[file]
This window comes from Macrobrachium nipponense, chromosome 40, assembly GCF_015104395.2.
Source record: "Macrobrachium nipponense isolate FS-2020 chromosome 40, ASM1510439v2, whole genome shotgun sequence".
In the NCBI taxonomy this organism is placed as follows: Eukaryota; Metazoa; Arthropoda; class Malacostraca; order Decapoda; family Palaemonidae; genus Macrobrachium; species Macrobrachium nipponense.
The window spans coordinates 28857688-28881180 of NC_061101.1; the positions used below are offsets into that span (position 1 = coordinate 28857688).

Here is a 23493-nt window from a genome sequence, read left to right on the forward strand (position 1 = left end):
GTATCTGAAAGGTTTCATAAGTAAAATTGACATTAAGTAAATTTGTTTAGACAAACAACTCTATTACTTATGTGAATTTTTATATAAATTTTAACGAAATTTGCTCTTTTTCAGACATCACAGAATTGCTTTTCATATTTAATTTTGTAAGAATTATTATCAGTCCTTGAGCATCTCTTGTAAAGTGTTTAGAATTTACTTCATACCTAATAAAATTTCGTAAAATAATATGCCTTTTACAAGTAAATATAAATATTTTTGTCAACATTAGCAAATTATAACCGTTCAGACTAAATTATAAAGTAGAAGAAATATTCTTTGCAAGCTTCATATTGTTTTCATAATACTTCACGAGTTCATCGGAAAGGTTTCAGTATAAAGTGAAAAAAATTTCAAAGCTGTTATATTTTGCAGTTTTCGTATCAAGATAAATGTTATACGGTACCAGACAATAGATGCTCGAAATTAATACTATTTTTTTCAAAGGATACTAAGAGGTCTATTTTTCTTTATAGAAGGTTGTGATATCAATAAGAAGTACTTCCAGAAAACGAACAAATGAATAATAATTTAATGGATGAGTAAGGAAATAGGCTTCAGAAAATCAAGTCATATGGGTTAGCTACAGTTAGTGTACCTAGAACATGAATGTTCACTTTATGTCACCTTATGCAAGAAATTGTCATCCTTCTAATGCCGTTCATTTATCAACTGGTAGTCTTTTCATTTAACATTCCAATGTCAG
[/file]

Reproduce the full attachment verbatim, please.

This window comes from Macrobrachium nipponense, chromosome 40, assembly GCF_015104395.2.
Source record: "Macrobrachium nipponense isolate FS-2020 chromosome 40, ASM1510439v2, whole genome shotgun sequence".
In the NCBI taxonomy this organism is placed as follows: Eukaryota; Metazoa; Arthropoda; class Malacostraca; order Decapoda; family Palaemonidae; genus Macrobrachium; species Macrobrachium nipponense.
The window spans coordinates 28857688-28881180 of NC_061101.1; the positions used below are offsets into that span (position 1 = coordinate 28857688).

Here is a 23493-nt window from a genome sequence, read left to right on the forward strand (position 1 = left end):
GTATCTGAAAGGTTTCATAAGTAAAATTGACATTAAGTAAATTTGTTTAGACAAACAACTCTATTACTTATGTGAATTTTTATATAAATTTTAACGAAATTTGCTCTTTTTCAGACATCACAGAATTGCTTTTCATATTTAATTTTGTAAGAATTATTATCAGTCCTTGAGCATCTCTTGTAAAGTGTTTAGAATTTACTTCATACCTAATAAAATTTCGTAAAATAATATGCCTTTTACAAGTAAATATAAATATTTTTGTCAACATTAGCAAATTATAACCGTTCAGACTAAATTATAAAGTAGAAGAAATATTCTTTGCAAGCTTCATATTGTTTTCATAATACTTCACGAGTTCATCGGAAAGGTTTCAGTATAAAGTGAAAAAAATTTCAAAGCTGTTATATTTTGCAGTTTTCGTATCAAGATAAATGTTATACGGTACCAGACAATAGATGCTCGAAATTAATACTATTTTTTTCAAAGGATACTAAGAGGTCTATTTTTCTTTATAGAAGGTTGTGATATCAATAAGAAGTACTTCCAGAAAACGAACAAATGAATAATAATTTAATGGATGAGTAAGGAAATAGGCTTCAGAAAATCAAGTCATATGGGTTAGCTACAGTTAGTGTACCTAGAACATGAATGTTCACTTTATGTCACCTTATGCAAGAAATTGTCATCCTTCTAATGCCGTTCATTTATCAACTGGTAGTCTTTTCATTTAACATTCCAATGTCAG